The police today dismissed claims by Pastor Raymond Koh’s wife that they were more interested in investigating alleged proselytising by the missing activist than trying to locate him.
Federal Criminal Investigation Department D5 (prosecution and legal division) principal assistant director Mior Faridalathrash Wahid said the alleged proselytising formed only part of their investigation into locating Koh.
“It’s untrue. As part of the whole investigation, we tackle this case from various angles. We don’t exclusively focus on one aspect alone.
“I hope the family understands this while we continue to investigate this case,” Mior was quoted as saying.
It was reported earlier today that Koh’s wife, Susanna Liew, said that the police were more interested in her husband’s alleged proselytising activities.
She said this line of investigation was a waste of time as the family had been asked the same questions previously.
The special task force and the police should instead focus on trying to find Koh, who has been missing for more than two years, she said.
“Why ask all these questions about Koh again? We were questioned previously, and our testimony already came out during the Suhakam inquiry.
“Our lawyers also gave them (the police) a summary of everything that happened,” Liew was quoted as saying.
At the Kelana Jaya police station on September 20, Liew and her son were questioned for about 30 minutes on whether Koh had proselytised in northern states.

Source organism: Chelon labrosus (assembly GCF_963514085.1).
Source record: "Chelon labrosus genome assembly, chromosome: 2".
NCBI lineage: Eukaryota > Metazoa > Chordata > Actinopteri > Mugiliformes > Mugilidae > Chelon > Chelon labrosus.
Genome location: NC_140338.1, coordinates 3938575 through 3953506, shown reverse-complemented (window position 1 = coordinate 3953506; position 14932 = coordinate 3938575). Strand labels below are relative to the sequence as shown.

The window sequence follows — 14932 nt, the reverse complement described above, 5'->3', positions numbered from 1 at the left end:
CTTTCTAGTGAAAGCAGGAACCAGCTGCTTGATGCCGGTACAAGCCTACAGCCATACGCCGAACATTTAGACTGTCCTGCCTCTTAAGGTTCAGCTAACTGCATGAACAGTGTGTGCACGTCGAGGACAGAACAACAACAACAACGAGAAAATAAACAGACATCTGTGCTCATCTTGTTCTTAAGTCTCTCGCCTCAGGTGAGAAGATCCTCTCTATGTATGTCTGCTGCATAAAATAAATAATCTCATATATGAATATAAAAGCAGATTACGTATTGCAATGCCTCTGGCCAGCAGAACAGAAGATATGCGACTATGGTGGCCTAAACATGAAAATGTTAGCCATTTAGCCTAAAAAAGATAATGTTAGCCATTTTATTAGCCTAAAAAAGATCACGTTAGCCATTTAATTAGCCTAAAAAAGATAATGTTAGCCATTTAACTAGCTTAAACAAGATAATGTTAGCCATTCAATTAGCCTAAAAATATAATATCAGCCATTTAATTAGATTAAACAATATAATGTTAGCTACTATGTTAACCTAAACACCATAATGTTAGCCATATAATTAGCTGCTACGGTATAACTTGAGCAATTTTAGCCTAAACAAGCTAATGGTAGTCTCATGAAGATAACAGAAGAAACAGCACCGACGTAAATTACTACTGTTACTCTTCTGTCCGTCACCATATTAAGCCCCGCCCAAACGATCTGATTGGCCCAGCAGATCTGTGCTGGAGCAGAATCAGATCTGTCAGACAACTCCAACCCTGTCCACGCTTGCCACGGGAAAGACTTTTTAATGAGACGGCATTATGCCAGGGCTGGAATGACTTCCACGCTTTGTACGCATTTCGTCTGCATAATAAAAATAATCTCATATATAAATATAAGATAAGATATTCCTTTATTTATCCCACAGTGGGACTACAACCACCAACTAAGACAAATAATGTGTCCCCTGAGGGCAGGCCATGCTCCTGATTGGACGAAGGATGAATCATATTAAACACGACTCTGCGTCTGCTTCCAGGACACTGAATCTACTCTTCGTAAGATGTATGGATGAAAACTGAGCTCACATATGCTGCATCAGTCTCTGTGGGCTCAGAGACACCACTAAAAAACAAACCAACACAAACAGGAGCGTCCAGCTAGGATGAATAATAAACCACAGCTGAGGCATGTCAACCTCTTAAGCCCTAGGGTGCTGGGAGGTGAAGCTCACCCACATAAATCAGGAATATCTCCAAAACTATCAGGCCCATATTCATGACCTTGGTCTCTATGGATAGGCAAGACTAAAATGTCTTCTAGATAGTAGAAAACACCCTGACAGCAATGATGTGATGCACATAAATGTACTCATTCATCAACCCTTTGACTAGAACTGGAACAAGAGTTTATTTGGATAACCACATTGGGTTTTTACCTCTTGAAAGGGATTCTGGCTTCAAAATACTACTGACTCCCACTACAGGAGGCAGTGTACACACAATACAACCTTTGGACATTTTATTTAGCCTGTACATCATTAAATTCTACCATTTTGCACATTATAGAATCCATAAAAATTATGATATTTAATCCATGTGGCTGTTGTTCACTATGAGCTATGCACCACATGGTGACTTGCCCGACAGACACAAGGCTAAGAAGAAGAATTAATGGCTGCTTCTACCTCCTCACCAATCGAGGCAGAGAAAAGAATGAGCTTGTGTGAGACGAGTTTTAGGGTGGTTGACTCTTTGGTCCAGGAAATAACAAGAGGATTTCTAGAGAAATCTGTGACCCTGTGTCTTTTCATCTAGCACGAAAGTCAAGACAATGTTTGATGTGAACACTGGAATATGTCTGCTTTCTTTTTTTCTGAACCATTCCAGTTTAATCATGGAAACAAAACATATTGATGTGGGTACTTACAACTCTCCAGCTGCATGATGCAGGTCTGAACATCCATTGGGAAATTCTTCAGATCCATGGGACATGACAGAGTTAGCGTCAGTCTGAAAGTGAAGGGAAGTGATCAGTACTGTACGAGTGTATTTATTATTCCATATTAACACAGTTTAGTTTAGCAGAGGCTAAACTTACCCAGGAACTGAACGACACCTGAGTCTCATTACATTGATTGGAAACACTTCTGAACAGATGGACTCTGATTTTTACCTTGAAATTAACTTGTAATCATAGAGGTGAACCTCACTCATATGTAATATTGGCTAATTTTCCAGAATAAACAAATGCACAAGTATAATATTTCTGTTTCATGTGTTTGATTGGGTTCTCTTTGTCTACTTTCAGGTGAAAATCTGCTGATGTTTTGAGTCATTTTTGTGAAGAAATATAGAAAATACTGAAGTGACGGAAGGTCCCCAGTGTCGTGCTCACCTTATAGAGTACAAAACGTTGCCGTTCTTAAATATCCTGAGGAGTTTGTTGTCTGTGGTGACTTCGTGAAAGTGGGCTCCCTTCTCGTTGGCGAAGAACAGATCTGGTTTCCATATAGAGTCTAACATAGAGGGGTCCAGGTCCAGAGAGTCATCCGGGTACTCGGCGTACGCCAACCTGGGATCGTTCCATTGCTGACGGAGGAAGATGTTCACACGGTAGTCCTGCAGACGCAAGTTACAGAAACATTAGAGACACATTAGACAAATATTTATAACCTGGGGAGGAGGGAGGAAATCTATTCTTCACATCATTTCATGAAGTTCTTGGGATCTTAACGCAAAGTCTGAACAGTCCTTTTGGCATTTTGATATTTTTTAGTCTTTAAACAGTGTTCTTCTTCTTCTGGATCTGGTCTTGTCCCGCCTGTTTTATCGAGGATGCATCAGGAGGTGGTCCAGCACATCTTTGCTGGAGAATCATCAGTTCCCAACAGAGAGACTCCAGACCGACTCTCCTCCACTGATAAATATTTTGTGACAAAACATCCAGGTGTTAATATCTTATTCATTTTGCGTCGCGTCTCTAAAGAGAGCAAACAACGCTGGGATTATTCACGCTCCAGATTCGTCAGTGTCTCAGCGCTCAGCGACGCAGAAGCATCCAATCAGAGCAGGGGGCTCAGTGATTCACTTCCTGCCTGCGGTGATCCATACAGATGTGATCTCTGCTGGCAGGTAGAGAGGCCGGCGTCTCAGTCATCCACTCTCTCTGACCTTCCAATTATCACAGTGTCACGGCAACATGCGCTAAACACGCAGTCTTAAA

“They asked us about his trip up north, where they said he was allegedly proselytising.
“I wasn’t there, so I don’t know about it. I was so surprised. What kind of questions are these?
“It has nothing to do with finding Koh. They should be going after the culprits.”
Liew questioned the role of the special task force and its terms of reference, which are yet to be known.
She said on September 20, Rahim and five other members came for a courtesy visit to her home.
“They asked a few questions, such as if Koh was under surveillance and other issues. We told them what we knew.
“Then when I asked about the term of reference of the task force, Rahim just gave a general answer.
“He said that they are there to seek the truth.”
Liew said she was not pleased with his reply and wanted to know what they are doing to find Koh.
“Muhyiddin said six months. It will be over soon and there are still no updates.
“I’m not very hopeful (about the task force).”
Liew did not attend another round of questioning by the police yesterday as she learnt that there would be no task force members present.
It has been more than eight months since the release of a Human Rights Commission of Malaysia (Suhakam) report that pointed to the Special Branch’s involvement in the abduction of Koh and Perlis Hope founder Amri Che Mat.
Koh disappeared in February 2017 and Amri in November the previous year.